We value productivity but are often underwhelmed with progress; God values productivity and progress. God’s salvific work in our lives is a miracle, and we should praise him for it. God’s sanctifying work of transforming us into his perfect image happens by degrees (see 2 Cor. 3:18) but is no less miraculous. Sanctification is often small, mundane, and untweetable. Nevertheless, it is a miracle, and we should praise the Lord for it.
It was a big day in Jerusalem. The temple built by Solomon, but destroyed by the Babylonians, was being rebuilt. It was a day of great celebration for the Israelites.
The Jews had suffered for decades because of their disobedience (see 1 Kings 9:6-9). They endured exile and captivity, besiegement and destruction. However, Ezra tells the story of a new day, when the people gathered together to celebrate the laying of the foundation on the second temple.
They celebrated the Lord’s mercy with trumpets and cymbals. They sang and thanked him. They shouted with great shouts to praise his name.
Though many shouted for joy, there were others who “wept with a loud voice” (Ezra 3:12). They wept because they were disappointed. These older saints wept because they remembered the former splendor of the first temple, and the meager foundation of the second was underwhelming.
When Your Days Seem Small
Haven’t we all been underwhelmed by the work of our own hands at some point? We have a vision of what our ministry or family or career should look like that is so much grander than the current view.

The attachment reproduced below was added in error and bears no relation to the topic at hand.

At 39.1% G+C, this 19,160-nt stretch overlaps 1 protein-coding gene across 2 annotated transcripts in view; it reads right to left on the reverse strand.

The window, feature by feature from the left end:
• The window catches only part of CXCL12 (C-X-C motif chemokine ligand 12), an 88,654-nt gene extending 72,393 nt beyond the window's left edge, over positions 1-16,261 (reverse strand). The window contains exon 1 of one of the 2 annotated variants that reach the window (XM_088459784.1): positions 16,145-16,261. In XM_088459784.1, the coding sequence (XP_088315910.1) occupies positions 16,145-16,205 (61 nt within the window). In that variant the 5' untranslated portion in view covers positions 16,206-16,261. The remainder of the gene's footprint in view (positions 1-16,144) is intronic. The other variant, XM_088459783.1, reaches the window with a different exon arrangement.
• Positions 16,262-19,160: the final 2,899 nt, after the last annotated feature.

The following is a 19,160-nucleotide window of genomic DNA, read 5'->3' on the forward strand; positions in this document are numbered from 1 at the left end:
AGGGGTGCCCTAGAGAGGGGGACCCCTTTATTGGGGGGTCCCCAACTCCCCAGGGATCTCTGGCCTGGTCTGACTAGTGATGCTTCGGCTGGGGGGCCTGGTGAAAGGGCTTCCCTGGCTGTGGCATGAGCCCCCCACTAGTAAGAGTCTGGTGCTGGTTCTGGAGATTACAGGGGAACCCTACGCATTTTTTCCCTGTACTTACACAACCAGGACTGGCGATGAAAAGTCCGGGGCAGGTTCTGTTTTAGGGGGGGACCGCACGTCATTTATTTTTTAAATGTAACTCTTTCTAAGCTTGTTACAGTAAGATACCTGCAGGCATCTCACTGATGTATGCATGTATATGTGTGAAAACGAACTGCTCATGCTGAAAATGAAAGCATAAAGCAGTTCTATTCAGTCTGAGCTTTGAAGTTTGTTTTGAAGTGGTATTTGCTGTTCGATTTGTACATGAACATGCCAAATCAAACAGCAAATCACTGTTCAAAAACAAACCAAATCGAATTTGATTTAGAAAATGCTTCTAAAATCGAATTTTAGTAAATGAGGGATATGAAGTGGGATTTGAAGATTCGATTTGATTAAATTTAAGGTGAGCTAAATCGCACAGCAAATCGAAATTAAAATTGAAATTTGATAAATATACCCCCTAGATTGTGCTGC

On this day when people were disappointed with the lack of splendor, the prophet, Zechariah said, “Whoever has despised the day of small things shall rejoice” (Zech. 4:10).
Most of us will spend our whole lives living in days of small things. How do we navigate this space between what we see and what we want to see? How can we cultivate hearts that don’t despise these days, but rejoice in them?
Consider the following ways to be encouraged when you’re unimpressed with what God has entrusted to you.
See the Tree in the Seed
We’re attracted to the spectacular. Our eyes are drawn to all things bigger, brighter, and better, so we limit our scope of success to these ideals.
When we do, we overlook the significance of small things. The thing is, small is valuable when God defines the terms.
When Jesus spoke to a crowd that needed food, he didn’t despise Andrew’s suggestion of a boy’s lunch of five loaves and two fish (John 6:9). He used something small to glorify himself in a big way.
God is not disappointed by small. He uses the small things to accomplish his purposes.
Do you feel what you have to work with is small? Listen to Jesus: “The kingdom of heaven is like a grain of mustard seed that a man took and sowed in his field. It is the smallest of all seeds, but when it has grown it is larger than all the garden plants and becomes a tree, so that the birds of the air come and make nests in its branches” (Matt. 13:31-32).